Throughout my years in the Commercial/Investment Real Estate (IRE) sector, one thing I have never heard is, "Now that we have reached $XBIL in AUM, there is no need to worry about future growth." The goal in IRE is always continual growth through a mix of lower risk, "Core" fund offerings (Class A buildings with long term, solvent tenants) and higher risk, opportunistic strategies (redevelop, repurpose, renovate).
With the focus at the start-up of a new IRE firm being heavily weighted toward fast, targeted acquisitions while only incurring bare minimum expenses, a long term, robust IT strategy is rarely even a blip on the radar at this point. Generally, consideration is limited to general network, desktop, and cyber security needs. The flexibility and power offered by Microsoft Excel alone meets the majority of all business solution requirements in the early months and years.
But as many successful shops have learned, by the time they stabilize, come up for air, and take a breath, their operation has long exceeded the capabilities of utilizing Excel as the core of the IT ecosystem. The "lookback" then illustrates quite a variance from the initial IT budget projections.
So, in the era of the digital age, how do firms establish an IT strategy early on, not only to support, but empower long term growth while controlling headcount to AUM ratios?
Aside from the general areas of IT described above, the earlier IRE firms incorporate standardized processes and metrics into their operational cadence the smoother the transition from tools such as Excel to more robust, specialized business solutions. Areas IRE firms should incorporate into their early strategy should include:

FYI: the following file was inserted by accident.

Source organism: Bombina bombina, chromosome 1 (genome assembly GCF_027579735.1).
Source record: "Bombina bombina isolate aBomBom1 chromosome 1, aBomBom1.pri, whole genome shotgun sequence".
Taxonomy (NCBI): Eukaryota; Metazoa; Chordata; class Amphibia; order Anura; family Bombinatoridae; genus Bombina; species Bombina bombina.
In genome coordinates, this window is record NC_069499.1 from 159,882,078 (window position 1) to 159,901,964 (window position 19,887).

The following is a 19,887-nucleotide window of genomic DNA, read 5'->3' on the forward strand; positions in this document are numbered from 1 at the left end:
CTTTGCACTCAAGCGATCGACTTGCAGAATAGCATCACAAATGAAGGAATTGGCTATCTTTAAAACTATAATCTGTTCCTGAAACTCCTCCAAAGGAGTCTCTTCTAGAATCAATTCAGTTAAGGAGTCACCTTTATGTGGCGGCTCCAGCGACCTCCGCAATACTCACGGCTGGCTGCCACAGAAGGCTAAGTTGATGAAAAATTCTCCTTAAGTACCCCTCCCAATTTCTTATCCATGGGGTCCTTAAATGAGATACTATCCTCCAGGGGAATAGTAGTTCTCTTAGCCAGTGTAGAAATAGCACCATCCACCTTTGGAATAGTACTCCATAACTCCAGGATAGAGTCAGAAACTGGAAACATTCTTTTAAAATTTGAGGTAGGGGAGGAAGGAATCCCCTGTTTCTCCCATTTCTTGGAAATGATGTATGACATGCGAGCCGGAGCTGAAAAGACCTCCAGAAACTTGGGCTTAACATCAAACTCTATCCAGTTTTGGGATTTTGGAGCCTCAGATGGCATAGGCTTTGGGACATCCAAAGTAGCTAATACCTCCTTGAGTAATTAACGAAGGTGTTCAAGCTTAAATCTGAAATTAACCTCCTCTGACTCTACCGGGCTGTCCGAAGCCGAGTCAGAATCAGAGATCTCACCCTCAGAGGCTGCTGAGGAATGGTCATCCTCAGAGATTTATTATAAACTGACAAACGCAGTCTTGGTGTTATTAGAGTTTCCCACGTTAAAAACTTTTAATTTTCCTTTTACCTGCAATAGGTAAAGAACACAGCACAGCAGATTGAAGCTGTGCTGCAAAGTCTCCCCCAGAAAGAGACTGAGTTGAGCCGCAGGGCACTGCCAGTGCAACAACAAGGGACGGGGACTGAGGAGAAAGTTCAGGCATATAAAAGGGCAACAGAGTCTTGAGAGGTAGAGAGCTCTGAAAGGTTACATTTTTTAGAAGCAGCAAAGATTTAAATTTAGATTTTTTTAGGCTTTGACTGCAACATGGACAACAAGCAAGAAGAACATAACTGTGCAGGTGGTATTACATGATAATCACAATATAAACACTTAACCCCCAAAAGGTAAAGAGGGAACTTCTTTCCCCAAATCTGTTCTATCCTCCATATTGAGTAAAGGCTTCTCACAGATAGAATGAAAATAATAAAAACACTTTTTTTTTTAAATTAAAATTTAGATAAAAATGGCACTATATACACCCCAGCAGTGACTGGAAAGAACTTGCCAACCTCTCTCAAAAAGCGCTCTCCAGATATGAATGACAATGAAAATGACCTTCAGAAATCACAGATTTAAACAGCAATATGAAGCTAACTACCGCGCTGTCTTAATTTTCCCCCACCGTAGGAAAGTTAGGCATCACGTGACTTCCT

1. Consistent capture and storage of acquisition details with specific variables related to property type (Office, Multifamily, Industrial, etc) and Investment Strategy
2. Property/Investment Level Accounting:
a. Alignment with property managers regarding revenue and expenses and how these are reported
b. Clearly defined timelines for submitting financials to support timely asset and portfolio level reporting
3. How many times is the same entered into separate systems? How and where can integration reduce the number of touchpoints?
4. Are the variances in your business processes between your Core and Opportunity Funds clearly defined and does your IT strategy support the needs of both?
Without a clearly defined IT strategy that aligns with your projected growth, any of the factors above will lead to unnecessary costs in terms of infrastructure, licensing, headcount, and redundant business processes. A solid IT strategy should allow your AUM to grow without a direct correlation to headcount.
We at Saxony Partners believe in the mantra of providing the right solutions and technology for our clients. We let the data tell how a product or process should be created or improved. And we do so with a passion for getting our clients and their customers what they need at the appropriate time for it. When you partner with us, you partner for success.
Contact us at (214) 389-7900